Today I am going to show you how I make simple votive bibs (涎掛け) for my kitsune (fox) messenger statues! These are not essential by any means but I do think that the spirits appreciate them, and they look pretty!
What are the Red Votive Bibs For?
The red bibs are placed on the kitsune statues (as well as other messenger statues in other shrines) by worshippers of the kami as an act of devotion. This distinguishes these statues from any other sculpture, and can be seen to also be an offering to the animal messenger itself.
As well as the bibs, it is common to offer what is believed to be the kitsune’s favourite food – Inarizushi (fried tofu), which is very sticky. Therefore these bibs can also be assumed to keep the fox clean whilst it eats these delicious offerings!
The colour red itself is a powerful symbol of Shinto and is closely associated with various kami, especially Inari Okami. In Japanese folk belief, red is the colour that dispells evil and disease.
How to Make Votive Bibs
A simple bib is very easy to make and can make your home kamidana look even more special! You can place them on the traditional kitsune statues or any other messenger animal figures or deities you may have that correspond with your faith. Remember that these bibs are associated with Shinto and keep that in mind when mixing traditions though.
What You Will Need:
- Your kitsune statues or any other statue or icon you want to make a bib for.
- Red material. I used ‘bright red’ 100% cotton material from this Ebay seller.
- Red (or any other colour you want) cord or thread. I used twisted braid cord from here.
- A needle
- Red thread
- A piece of paper (any will do)
The first thing you need to do is to measure the size of bib you want to make. For this, I use paper to make a rough template. Hold the paper up to the neck of the kitsune and mark with pen the approximate size you would like.
Next, cut out the bib template and measure it again against the statues’ neck. You can judge for yourself the size you want by looking at shrine statues and their bibs.
Using the template as a guide, cut out the fabric. NOTE: You will want to cut the fabric larger than your template. It is also important to leave extra fabric at the top which will be folded over. Don’t worry about the fabric being cut super straight at this point. You can check the photo below to guide you:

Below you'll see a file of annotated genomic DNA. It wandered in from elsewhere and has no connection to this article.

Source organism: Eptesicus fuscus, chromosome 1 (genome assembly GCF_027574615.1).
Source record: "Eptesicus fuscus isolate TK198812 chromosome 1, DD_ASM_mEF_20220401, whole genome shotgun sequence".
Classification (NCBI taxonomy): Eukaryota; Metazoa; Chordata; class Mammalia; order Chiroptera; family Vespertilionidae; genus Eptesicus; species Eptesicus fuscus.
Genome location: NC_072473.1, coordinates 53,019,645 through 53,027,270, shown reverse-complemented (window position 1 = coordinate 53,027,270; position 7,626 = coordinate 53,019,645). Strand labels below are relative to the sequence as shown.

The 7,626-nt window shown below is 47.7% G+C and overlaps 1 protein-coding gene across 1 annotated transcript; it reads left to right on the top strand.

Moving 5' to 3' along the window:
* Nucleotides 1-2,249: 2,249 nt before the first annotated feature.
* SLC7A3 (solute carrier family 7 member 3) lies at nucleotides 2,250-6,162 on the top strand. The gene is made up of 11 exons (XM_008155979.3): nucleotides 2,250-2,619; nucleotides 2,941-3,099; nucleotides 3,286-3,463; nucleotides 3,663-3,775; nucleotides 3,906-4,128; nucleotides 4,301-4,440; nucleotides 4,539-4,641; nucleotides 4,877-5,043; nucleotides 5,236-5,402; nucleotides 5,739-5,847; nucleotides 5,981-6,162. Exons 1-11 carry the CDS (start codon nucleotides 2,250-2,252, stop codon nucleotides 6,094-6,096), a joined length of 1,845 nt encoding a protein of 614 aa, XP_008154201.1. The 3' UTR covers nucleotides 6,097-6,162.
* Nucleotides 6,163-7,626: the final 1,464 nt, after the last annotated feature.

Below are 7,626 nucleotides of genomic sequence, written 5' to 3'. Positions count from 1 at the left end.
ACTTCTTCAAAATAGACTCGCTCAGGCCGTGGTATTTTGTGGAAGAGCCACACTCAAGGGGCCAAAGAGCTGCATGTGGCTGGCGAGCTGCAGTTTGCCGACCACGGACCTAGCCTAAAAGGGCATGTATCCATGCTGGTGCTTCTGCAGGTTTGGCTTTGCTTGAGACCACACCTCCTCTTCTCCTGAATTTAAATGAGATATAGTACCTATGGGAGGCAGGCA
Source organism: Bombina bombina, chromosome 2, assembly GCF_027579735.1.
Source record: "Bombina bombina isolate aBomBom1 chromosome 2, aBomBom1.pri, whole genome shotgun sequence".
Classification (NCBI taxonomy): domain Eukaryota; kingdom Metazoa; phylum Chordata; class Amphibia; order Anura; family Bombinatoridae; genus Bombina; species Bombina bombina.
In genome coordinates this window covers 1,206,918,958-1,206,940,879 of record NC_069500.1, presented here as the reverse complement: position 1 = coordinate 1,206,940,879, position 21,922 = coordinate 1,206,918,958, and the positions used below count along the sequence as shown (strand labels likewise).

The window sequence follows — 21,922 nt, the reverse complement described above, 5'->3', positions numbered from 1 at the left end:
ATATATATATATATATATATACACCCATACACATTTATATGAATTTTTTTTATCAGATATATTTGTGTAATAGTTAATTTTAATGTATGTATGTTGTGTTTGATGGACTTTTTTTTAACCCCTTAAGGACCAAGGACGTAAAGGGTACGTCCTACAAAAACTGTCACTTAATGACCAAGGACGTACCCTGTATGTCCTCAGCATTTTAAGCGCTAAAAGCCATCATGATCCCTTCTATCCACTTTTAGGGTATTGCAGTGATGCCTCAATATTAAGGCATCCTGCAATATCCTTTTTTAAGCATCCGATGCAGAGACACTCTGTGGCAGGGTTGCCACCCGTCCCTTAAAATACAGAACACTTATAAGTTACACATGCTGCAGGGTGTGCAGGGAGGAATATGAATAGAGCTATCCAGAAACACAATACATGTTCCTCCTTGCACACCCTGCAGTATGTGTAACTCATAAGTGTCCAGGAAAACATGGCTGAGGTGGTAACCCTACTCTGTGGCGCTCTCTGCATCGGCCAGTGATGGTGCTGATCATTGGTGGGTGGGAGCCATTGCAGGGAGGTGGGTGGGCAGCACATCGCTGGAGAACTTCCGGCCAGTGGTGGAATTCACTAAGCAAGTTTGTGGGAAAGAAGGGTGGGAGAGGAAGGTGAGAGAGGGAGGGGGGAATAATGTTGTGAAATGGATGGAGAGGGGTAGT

Next, you’ll want to fold over the edges of the fabric. The cotton I used retained its shape once folded, some fabrics will not. In this case you may want to use pins to hold it into place. Do not fold over the top edge of the fabric at this point.
The reason for folding the edges is to stop the bib from fraying and to give an overall straighter and neater appearance. If you like, you can fold the edges over twice, this is useful on material that is especially prone to fraying. Bare in mind that these bibs are small and very fiddly – don’t strain your fingers too much!
Now comes the sewing! Carefully using your needle, sew small stitches along the folds like in the image below. Don’t worry about any fraying, you can trim it later. Leave the top of the bib unfolded for now:
Now you need to fold over the top part of the bib! Sew along the bottom of the new fold as shown below. Do not sew up the sides! Now you will have a loop in which to thread the cord. (Please note the second photo below is viewed from the other side of the bib). Also, don’t worry too much about your stitching! As you can see, mine is not perfect! Trim any thread or frays before the next step.
Cut a piece of cord at least 30-40cm in length and thread through the ‘tunnel’ you have just created. Don’t worry if in the process the cord gets frayed (as it is sometimes difficult to get through), the excess will be trimmed off later.
And now your little bib is ready to attach to your figure! To tie it, I place my figure upside down and facing towards me on my lap and use a regular shoelace tying method. It’s the only way I know how to make a bow, but it works! I then gently pull at the longer bits of cord until a nice loop is made!
Here you can see one of my kitsune wearing their new bib!:
I also made one for a hare statue I have on my Tsukuyomi-no-Mikoto shrine:
So there you have it! How to make a very simple but effective votive bib for your shrine guardians! Of course there are many different types and styles of bibs so be creative! This is just intended as a quick guide on making a very simple kind!
I hope you enjoyed this post and if you’d like to see more of this kind of content, please let me know!
読んでくれてありがとう! Thank you for reading!